By Bruce Edwin
Formerly known as Susan Cagle, Susan Justice is a beautiful young woman who grew up fast, plays guitar, and writes soulful songs she sings with a lovely voice. After busking (singing for cash on the streets and subways) across the country (which is how Jewel—who Susan reminds me of—started out during her earlier days), she later got picked up by Columbia Records who recognized her great talent. Since then, Susan has healed from abuse as a child, changed her last name to 'Justice,' which reflects her spirit and her fight, and signed with world renown Capitol Records.
Susan Justice co-wrote every song on her new record 'Eat Dirt' (Capitol Records / Kite Records) with songwriter and producer Toby Gad, who also produced the album. Toby Gad is renown for his work with Beyoncé, Kelly Clarkson, Fergie, and Alicia Keys, among many other music superstars. "Susan is a real artist who can do it all," Toby states. "She can simply pick up a guitar and command your attention. She moves you to tears of joy and somehow makes you want to stand up and cheer. I love her honesty, vulnerability, and inner beauty." And so do we.
This captivating, sweet, intelligent person is a powerful young artist who has deeply touched the heart and spirit of the growing number of fans fortunate enough to hear her work. After reading many of the comments about some of her videos, we discovered how many stated how the world should hear her work and how they thought she deserved greater exposure. We agree, and so with that, we bring you a rare, talented singer and songwriter that has a lot to say and a powerful way to say it. Meet Susan Justice.
An exclusive interview with Susan Justice by Bruce Edwin
Hollywood Sentinel- Bruce Edwin: You started at a young age. You started playing guitar at what age, seven? Is that right?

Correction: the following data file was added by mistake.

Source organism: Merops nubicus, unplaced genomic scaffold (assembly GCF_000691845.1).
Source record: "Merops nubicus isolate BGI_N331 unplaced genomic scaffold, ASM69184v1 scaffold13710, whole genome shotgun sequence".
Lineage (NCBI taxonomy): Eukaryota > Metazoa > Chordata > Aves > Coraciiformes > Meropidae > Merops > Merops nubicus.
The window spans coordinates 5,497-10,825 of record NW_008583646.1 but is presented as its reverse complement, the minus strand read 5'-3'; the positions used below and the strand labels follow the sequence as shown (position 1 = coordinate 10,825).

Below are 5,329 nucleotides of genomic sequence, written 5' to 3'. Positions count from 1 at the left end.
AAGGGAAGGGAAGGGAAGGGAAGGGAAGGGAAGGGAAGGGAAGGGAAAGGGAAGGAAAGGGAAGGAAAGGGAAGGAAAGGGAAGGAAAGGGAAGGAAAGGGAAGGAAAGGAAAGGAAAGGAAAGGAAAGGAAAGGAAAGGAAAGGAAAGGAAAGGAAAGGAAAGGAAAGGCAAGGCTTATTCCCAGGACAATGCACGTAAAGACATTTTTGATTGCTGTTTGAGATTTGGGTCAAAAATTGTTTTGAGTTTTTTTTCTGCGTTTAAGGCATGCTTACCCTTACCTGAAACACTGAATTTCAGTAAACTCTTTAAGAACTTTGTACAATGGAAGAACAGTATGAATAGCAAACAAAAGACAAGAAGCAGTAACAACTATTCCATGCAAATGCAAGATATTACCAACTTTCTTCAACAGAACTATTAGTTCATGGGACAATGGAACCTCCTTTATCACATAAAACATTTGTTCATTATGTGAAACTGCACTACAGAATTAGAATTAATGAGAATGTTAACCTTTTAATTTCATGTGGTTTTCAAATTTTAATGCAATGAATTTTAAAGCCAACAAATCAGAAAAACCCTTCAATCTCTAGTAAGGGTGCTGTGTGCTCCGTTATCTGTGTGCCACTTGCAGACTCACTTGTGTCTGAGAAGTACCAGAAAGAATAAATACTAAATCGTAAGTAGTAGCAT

Susan Justice: Mmm-hmm, Yeah, at six or seven my Mom taught me how to play my first chords, and I kind of took it from there.
Hollywood Sentinel: How much of your lyrics are real for you? Do you utilize a lot of artistic creativity and stretching the imagination with your lyrics? I know you've done some co-writing with Toby, but how much of your lyrics with your song (Eat Dirt) are real?
Susan Justice: I have to say the first verse was not a specific incident, but the entire song was basically biographical, so it's pretty true. And it's odd because someone said like, oh, this is a very interesting concept, but little do they know is—it's about my life you know, and growing up, my family was like part of an environment where we weren't really free to do whatever we wanted to do. We lived in Western society, but meanwhile there were some points where it was like you're living in some communist country. A restrictive environment, you know what I mean? And as a kid, I would sneak and read books, and sneak and listen to music...so that's what that song is pretty much about. And you know I'm not trying to tell kids to disobey their parents or run away or anything like that...
Hollywood Sentinel: Right.
Susan Justice: While being sort of autobiographical about my life, it's also a metaphor for freedom, and pushing the envelope, and pushing your boundaries around you, and testing yourself against the world—testing your mettle against the world, and like you know, landing face first in the dirt—in the proverbial dirt—you know what I mean—and getting back up again. Because sometimes we just get tired, because it seems like the same things are happening over and over again, but people just also need to learn that that can make us stronger.